The robot will see you now: can doctors survive the rise of AI?

Have you ever phoned 111? If you have, you will have been asked a series of questions by a helpful human. This human will try to ascertain whether you need to go to hospital, see a GP or rest easy.

But for residents of some London boroughs, that experience is about to change. The service will soon be provided by a robot. In a pilot scheme, patients will be encouraged to use a ‘chatbot’, developed by Babylon Health, which is claimed to diagnose patients ‘faster and more accurately than a doctor’.

This is no one-off, either. A growing number of such computer programmes are in development or in operation. For example, Alphabet, Google’s parent company, has developed a system that can apparently detect cancers on scans more accurately than doctors. Another system, DXplain, generates a set of possible diagnoses after a doctor feeds it data on things like symptoms and investigation results.

Then there’s Dr Watson (nothing to do with Sherlock Holmes). He is a computer system developed by IBM and named after its first CEO, Thomas Watson. IBM has a history of pushing the boundaries of artificial intelligence. Some may remember the victory of Deep Blue, another of its computer systems, over chess champion Garry Kasparov. Watson is part of this pedigree, developed as a technology platform to answer questions posed in natural language. He (it?) was first put to the test on the TV quiz show Jeopardy!, but now IBM wants him to diagnose and treat medical illness.

What makes Watson different is that, according to IMB, he ‘processes information more like a human than a computer’. If this is true, it would mean Watson could process completely unstructured information such as patients’ medical notes, research journal articles, or human speech. Doctors would not need to sanitise and enter data themselves, as the computer would be able to make sense of all necessary information for itself, potentially in their absence.

It is unclear how far IBM has succeeding in developing Watson to this level. What is more, diagnoses and clinical decisions are often more complicated than the questions on Jeopardy!, made on shaky foundations full of uncertainty and conflicting ideas. There is rarely a ‘right’ answer and we have to rely on expert opinions that are hard to verify. In the absence of cold, hard facts, it is extremely difficult to train Watson.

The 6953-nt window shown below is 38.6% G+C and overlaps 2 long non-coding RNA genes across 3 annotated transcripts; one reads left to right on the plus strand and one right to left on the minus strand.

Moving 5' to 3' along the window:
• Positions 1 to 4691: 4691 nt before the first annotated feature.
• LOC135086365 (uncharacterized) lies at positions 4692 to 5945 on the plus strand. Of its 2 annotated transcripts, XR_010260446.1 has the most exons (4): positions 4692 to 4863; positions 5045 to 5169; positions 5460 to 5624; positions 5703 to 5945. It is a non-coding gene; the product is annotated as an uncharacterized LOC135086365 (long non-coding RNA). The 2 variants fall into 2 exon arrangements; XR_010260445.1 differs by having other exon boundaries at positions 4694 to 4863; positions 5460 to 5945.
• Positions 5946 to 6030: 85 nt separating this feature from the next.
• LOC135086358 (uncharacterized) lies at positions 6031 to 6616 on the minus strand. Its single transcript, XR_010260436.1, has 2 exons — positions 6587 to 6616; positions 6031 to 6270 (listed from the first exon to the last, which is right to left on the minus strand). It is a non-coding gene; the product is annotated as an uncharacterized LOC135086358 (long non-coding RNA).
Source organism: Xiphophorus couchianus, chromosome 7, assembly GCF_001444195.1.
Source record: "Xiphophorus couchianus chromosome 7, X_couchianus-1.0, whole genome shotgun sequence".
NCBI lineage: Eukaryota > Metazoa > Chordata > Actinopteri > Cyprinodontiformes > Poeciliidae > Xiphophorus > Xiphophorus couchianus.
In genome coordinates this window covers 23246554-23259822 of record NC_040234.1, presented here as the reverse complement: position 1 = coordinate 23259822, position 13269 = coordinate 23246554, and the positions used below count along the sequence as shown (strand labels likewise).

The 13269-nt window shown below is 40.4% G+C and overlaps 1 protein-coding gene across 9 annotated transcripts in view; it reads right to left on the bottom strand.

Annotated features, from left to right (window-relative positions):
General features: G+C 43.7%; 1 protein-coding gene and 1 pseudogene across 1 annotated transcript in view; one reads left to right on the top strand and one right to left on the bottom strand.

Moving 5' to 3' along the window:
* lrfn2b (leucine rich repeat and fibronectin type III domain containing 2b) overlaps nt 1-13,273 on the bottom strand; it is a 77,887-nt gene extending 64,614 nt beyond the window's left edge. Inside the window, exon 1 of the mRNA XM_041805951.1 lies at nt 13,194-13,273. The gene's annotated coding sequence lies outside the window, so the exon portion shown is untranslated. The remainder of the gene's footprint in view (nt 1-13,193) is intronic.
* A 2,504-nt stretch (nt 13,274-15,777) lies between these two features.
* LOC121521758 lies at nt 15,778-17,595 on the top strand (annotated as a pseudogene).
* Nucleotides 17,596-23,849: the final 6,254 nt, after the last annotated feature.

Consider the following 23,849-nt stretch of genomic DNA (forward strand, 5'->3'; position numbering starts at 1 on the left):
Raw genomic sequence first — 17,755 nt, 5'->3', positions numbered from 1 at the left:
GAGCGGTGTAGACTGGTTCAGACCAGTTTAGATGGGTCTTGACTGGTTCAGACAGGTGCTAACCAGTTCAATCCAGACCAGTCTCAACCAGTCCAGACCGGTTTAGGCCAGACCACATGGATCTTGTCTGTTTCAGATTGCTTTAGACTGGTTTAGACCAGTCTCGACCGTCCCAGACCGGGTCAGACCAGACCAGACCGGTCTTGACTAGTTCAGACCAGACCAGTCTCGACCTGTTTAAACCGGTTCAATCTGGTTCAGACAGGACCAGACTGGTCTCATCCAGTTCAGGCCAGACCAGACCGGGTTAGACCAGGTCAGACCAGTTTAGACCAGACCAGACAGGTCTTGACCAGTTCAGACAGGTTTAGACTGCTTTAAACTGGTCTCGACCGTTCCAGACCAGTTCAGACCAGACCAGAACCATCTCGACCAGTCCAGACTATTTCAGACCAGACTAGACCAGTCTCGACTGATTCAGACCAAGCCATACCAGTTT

On the other hand, computers have several clear advantages over doctors. A computer never suffers a memory lapse, needs not rest, has never missed a lecture, reads every bit of new research and is unrelentingly logical.

As a lowly medical student, sitting in a library, surrounded by reams of pages listing facts I do not know, I feel quite intimidated. Are computers on a trajectory to replace doctors?

Perhaps I am biased, but I think artificial intelligence in medicine has limitations, too. Doctors are not solely diagnosticians or decision makers. The word ‘doctor’ is from the Latin docere, meaning ‘to teach’, so doctors are, in essence, educators. The modern doctor’s role is to help patients understand their bodies and ways that they might improve their health. Actually identifying what is wrong and identifying potential treatments is merely to facilitate that education. This emphasises that patient autonomy should be at the heart of clinical decisions. For example, the most effective treatment in terms of life expectancy may not be what a patient wants if the side effects are undesirable. Helping a patient understand a treatment’s likely consequences will allow them to make an informed choice.

This job becomes all the more important in today’s age of information. A pet hate of many doctors is when patients go away and read excessively about their condition on the internet. Often this can lead to warped, half-true ideas formed without a way of processing or critically appraising information. Doctors would much rather be part of the education, lending their expertise to help a patient navigate the vast seas of online knowledge.

As a patient, you can imagine similar problems surfacing if your advice were coming straight from a computer. To be told you have had a miscarriage is not the same as understanding that you have had a miscarriage. And to be told the treatment options for a miscarriage is not the same as understanding what they are.

A computer would be able to inform, perhaps better than a doctor, but it would not be able to educate. Plonk a physics textbook down in front of a 10-year-old and you won’t turn them into Einstein — you need a teacher as an interface between the information and the student. As medicine seeks to embrace the awesome power of computing, this is how doctors should define themselves.